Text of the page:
• By The Financial District

Asia's Richest Woman Loses More Than 50% Of Wealth Due To China's Property Crisis

Yang Huiyan, Asia's wealthiest woman, has seen her wealth fall to $11 billion from nearly $24 billion this year as China's property crisis escalates, according to the Bloomberg Billionaires Index, Laura He reported for CNN Business.


Photo Insert: Despite losing more than half her fortune, Yang Huiyan remains the richest woman in Asia, according to the Bloomberg Billionaires Index.



The 41-year-old controls Country Garden Holdings, China's largest real estate developer by sales. Her stake was largely transferred from her father Yang Guoqiang, who founded the company in Foshan, Guangdong province, in 1992.


Country Garden's stock has lost more than half its value this year, as the country's real estate sector has struggled with falling home prices, weakening buyer demand, and a debt default crisis that has engulfed some of its largest developers since last year. Country Garden is also facing growing liquidity stress.



On Wednesday, the developer announced it would sell stocks at a nearly 13% discount to raise HK$2.83 billion ($361 million), compared to its Tuesday's closing price. Some of the proceeds will be used to repay the company's offshore debt, it added.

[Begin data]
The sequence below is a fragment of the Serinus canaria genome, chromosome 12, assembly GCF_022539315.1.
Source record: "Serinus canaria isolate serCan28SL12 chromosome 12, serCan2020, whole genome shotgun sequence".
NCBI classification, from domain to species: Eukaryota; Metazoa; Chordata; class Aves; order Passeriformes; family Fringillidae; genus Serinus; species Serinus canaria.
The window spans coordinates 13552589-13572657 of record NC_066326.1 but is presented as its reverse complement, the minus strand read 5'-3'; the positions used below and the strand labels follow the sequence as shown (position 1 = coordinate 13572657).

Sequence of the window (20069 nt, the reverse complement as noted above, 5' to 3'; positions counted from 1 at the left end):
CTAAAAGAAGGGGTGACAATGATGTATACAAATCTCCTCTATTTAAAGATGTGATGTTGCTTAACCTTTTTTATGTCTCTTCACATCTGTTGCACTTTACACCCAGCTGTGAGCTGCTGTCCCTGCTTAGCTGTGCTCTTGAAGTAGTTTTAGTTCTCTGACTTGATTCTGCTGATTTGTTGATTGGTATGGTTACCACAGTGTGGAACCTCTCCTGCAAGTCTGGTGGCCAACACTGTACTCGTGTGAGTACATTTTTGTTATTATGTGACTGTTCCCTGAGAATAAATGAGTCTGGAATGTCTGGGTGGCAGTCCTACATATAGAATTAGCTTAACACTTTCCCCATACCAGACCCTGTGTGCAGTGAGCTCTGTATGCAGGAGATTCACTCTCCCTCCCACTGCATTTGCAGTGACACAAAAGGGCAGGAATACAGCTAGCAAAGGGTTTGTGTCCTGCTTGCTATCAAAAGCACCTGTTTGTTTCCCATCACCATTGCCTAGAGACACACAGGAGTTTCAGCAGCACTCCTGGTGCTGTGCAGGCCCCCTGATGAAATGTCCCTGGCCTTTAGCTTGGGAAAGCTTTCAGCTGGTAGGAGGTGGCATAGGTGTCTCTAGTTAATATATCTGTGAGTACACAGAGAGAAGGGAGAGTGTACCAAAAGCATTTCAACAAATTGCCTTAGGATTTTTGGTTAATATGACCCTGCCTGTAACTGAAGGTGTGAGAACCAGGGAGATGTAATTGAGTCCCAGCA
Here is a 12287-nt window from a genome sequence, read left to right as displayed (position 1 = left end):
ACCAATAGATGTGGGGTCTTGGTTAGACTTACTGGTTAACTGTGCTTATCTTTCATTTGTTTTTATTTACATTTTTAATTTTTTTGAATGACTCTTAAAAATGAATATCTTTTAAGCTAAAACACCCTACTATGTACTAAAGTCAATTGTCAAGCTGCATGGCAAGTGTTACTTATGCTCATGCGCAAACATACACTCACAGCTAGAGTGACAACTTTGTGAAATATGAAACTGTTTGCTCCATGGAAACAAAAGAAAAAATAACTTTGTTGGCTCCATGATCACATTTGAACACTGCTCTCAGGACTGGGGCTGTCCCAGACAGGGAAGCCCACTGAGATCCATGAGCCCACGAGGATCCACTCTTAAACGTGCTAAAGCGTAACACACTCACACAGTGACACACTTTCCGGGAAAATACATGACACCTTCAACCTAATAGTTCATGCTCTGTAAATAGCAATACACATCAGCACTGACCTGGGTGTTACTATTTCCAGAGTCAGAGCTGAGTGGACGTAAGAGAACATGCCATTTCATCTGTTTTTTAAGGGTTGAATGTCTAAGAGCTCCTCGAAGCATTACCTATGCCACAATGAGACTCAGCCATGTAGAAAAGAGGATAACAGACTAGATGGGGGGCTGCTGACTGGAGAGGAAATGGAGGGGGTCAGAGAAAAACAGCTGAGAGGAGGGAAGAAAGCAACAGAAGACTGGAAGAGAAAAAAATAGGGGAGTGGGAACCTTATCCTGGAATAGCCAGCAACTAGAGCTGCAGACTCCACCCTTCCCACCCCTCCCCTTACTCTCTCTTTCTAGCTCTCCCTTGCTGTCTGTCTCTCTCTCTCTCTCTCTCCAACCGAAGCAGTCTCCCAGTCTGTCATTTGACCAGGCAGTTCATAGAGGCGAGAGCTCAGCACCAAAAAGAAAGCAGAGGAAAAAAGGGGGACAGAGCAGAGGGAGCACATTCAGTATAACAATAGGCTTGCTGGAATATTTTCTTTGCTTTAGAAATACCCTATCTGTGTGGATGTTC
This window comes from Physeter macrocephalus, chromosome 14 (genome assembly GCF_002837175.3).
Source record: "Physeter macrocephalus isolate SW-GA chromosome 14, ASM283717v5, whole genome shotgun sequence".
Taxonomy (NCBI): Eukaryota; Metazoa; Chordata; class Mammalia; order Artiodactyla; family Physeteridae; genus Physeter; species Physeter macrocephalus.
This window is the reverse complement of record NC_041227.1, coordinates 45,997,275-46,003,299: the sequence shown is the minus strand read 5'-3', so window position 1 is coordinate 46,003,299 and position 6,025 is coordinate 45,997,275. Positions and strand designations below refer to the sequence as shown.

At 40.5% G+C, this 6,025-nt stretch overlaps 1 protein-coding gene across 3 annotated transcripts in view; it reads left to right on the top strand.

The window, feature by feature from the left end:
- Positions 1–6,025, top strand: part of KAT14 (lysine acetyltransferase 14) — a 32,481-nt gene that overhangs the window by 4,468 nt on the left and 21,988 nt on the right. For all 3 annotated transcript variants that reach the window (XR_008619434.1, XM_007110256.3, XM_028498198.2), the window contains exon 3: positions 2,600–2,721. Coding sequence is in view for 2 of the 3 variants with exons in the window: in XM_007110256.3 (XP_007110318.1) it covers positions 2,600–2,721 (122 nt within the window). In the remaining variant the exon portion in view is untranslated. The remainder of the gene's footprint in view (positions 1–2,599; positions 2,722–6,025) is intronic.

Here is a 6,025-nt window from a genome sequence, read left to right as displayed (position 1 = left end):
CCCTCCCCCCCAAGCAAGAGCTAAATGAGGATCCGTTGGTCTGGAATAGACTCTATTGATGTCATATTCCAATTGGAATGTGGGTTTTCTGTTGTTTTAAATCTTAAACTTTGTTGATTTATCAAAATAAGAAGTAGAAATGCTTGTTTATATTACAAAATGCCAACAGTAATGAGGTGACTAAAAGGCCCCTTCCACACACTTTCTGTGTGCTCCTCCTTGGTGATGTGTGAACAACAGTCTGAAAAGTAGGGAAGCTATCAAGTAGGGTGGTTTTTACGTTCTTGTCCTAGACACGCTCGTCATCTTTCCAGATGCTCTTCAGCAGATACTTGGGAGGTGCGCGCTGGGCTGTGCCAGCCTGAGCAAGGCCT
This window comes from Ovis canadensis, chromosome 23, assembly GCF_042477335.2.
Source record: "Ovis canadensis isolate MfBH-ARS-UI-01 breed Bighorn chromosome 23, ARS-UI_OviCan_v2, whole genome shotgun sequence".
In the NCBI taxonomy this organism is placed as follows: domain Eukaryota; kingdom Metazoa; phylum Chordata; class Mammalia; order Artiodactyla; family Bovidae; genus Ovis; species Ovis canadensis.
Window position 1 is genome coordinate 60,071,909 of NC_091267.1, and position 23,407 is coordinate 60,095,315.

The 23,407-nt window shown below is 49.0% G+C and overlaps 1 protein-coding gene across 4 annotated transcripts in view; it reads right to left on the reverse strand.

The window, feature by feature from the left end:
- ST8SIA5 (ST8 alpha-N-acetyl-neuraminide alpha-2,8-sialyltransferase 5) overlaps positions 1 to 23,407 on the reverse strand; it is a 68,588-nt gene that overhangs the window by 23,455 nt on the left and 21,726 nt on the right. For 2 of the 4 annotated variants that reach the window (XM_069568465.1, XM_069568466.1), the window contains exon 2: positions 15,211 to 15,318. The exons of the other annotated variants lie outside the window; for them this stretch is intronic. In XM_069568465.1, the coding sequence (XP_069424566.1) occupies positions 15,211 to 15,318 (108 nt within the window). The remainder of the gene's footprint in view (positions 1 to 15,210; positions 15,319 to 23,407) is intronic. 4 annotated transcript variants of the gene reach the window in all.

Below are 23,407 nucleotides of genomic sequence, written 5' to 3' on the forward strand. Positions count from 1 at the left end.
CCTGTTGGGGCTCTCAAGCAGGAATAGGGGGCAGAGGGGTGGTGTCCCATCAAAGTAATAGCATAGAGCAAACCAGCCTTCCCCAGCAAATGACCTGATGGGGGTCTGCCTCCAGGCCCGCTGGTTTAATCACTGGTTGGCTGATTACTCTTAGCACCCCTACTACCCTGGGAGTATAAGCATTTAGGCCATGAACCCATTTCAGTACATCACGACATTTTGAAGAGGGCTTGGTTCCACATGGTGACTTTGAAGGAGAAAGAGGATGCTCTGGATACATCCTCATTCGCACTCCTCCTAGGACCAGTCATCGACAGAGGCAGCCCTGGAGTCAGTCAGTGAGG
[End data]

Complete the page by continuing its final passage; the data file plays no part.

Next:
Despite losing more than half her fortune, Yang remains the richest woman in Asia, according to the Bloomberg Billionaires Index.


All the news: Business man in suit and tie smiling and reading a newspaper near the financial district.

The plunge in her net worth has narrowed the wealth gap between her and fellow female billionaires in China, making Yang only some $100 million away from being surpassed by Fan Hongwei in wealth.


Fan chairs Hengli Petrochemical, a chemical fiber producer.


Business: Business men in suite and tie in a work meeting in the office located in the financial district.

In a report earlier this week, S&P Global Ratings estimated China's property sales could drop by a third this year because of mortgage strikes, as people believe developers won't be able to complete presold units in time— the most common way they sell homes in the country.


"Without sales, many more developers will collapse, which is both a financial and an economic threat," said Capital Economics analysts.



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